Sunday, August 28, 2016

In-a my Heart

Reverend Mel Baars O’Malley
August 30, 2015
University Presbyterian Church

In-a my Heart

All week I have been singing to myself the hymn “Lord, I want to be a Christian in my heart.” I guess there could be worse songs to have stuck in my head, particularly while battling traffic on I 35 during rush hour. It’s hard to sing about wanting to be a Christian, while simultaneously growling or even cursing under one’s breath.

The hymn is both catchy and easy to remember, while also being profoundly applicable to living a life of faith. It is actually an African American spiritual that may have been sung as early as the 1750s. As the story goes, a slave went for counsel to a Presbyterian minister named William Davies and proclaimed, “'I come to you, sir, that you may tell me some good things concerning Jesus Christ and my duty to God, for I am resolved not to live any more as I have done. . . Sir, I want to be a Christian.'"

The hymn has four verses, which some have suggested map out the journey of Christian faith. The first verse proclaims, “Lord, I want to be a Christian in my heart.” Then the second verse takes the next step saying, “Lord I want to be more loving in my heart.” The third verse says, Lord, I want to be more holy. And, the final verse completes the transformation, “Lord, I want to be like Jesus in my heart.”

As I have contemplated these words throughout the week, it has made sense to me to consider the journey of faith in this way. First, we acknowledge our desire, “I want to be a Christian.” It’s an initial profession of faith, a move toward God. Once we are pointed in the right direction, we recognize that growth in faith requires fuel, requires love. It’s the next step on the journey, letting love become our anchor. Once we have love as our guide, we are in a position to be more holy than before, to reflect God’s light and God’s spirit. And, finally, as we grow in holiness, we naturally become more like Jesus. Each step leads to the next, until we find ourselves living more like Christ than ourselves.

The hymn hinges on its common refrain, sung throughout the entire song which says, “In-a my heart. In-a my heart. Lord I want to be a Christian…. Or I want to be more loving... or I want to be more holy...or I want to be like Jesus… in my heart. It’s all about the heart. This is where the real transformation takes place. It is a slow process. But it has to start from here, in the heart.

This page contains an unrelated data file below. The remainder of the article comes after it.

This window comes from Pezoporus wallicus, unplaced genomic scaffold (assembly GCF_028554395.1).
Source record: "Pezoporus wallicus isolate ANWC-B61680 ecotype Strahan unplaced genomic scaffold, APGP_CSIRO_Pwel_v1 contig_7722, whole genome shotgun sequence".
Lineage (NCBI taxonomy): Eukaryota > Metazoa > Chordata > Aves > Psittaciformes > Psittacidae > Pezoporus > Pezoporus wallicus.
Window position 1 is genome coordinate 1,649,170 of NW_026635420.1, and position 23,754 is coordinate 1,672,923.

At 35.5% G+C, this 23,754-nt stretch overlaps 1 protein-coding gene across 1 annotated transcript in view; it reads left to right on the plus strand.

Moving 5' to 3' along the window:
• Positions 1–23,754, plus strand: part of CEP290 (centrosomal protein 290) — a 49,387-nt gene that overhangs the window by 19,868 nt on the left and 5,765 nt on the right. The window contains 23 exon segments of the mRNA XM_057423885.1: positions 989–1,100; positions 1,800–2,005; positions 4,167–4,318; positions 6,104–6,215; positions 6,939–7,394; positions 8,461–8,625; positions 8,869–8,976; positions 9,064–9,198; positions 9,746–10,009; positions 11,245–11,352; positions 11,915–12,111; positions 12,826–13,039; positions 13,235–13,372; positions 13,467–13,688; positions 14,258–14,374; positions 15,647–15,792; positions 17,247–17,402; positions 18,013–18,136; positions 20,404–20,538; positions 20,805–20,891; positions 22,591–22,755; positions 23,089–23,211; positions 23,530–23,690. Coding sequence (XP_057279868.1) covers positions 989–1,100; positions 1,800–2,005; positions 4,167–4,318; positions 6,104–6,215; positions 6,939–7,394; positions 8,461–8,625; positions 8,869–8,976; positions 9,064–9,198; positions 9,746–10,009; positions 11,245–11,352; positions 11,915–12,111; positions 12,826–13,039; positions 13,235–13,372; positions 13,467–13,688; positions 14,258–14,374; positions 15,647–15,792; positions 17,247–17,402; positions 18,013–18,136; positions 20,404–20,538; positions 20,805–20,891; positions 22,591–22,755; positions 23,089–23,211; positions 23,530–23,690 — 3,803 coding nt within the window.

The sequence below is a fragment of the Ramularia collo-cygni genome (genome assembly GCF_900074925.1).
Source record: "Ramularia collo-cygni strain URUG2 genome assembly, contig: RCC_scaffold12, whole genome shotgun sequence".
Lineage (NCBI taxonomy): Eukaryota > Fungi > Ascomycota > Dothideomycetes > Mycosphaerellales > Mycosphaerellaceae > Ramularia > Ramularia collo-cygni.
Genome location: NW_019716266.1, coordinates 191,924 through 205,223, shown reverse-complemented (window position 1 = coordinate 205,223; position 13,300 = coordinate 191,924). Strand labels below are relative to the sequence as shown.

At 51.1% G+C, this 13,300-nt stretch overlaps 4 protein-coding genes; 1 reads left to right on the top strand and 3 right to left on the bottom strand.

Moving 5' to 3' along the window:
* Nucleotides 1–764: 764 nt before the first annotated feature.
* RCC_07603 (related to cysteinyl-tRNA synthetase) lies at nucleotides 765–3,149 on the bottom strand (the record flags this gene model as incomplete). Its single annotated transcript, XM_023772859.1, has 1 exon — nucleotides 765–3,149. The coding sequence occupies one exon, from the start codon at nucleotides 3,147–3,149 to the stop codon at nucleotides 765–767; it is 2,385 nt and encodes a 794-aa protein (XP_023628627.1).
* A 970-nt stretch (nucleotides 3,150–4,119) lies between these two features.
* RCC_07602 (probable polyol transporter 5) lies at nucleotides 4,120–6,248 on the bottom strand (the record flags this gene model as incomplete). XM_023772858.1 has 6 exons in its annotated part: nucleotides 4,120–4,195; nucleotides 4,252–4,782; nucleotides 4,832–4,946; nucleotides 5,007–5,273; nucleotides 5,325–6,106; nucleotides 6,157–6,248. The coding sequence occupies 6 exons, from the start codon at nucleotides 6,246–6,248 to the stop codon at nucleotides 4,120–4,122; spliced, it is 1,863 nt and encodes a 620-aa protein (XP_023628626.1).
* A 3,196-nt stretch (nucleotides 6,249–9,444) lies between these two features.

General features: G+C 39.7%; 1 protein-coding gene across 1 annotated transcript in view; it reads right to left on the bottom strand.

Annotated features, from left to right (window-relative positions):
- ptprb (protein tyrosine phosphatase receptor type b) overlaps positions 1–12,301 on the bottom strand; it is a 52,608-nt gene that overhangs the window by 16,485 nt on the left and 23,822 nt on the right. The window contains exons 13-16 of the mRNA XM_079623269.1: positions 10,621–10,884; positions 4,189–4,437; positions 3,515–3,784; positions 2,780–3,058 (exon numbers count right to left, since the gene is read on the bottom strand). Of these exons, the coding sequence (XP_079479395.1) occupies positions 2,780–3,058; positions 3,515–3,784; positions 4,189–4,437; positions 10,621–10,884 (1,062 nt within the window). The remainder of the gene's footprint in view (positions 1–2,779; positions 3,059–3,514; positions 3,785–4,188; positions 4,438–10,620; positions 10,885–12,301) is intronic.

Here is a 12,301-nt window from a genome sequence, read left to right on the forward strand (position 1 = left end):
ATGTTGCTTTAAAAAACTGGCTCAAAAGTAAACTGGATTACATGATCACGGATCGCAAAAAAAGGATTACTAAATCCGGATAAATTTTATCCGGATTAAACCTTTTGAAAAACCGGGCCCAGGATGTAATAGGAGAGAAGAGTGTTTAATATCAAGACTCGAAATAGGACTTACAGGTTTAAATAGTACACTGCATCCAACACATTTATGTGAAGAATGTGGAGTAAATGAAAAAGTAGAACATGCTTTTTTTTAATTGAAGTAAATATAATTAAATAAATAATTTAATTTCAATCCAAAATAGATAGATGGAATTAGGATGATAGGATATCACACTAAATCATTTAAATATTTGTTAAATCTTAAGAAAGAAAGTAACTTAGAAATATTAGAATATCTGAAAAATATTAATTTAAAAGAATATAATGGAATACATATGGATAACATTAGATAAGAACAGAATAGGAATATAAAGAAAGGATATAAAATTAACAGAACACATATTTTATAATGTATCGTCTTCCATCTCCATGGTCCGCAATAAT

When I think about what James is preaching to his congregation in the scripture we just read, I see a lot of parallels between our hymn and his words. He is touching on some of the fundamental markers of the faithful-- those whose heart transformations are already underway. He reminds them that the folks who truly want to be Christian, more loving, more holy, and ultimately like Jesus, they have some similar traits. They are listeners. They don’t get angry quickly. They are mindful of what they say. They talk less about their religion and instead, seem to take action because their faith moves them to do so. “Be doers of the word,” he says, “and not hearers only who deceive themselves.” In other words, as our song suggests, if we want to be a Christian, then we work each day on being more loving and more holy. The end result is that we end up more like Jesus, too.

This is the point for James. Those who listen and subsequently act because of the good news they have heard, they are forever changed. I had been working on this sermon Friday afternoon at the hospital, between calls and patient visits, so I wondered if I could do a little experiment on my way home from work. It’s easier, when trying to work on transformation of any kind whether its weight loss or behavior changes, to have a small, realistic goal in mind. Now, it’s only about 3.5 miles from the hospital to my home so that seemed like a reasonable distance to practice being more like Jesus while under duress. I don’t know why but Friday is the worst day to try to deal with the section of 35 between SAMMC and 410. I leave at the same time every day, but on Friday, it’s twice as backed up.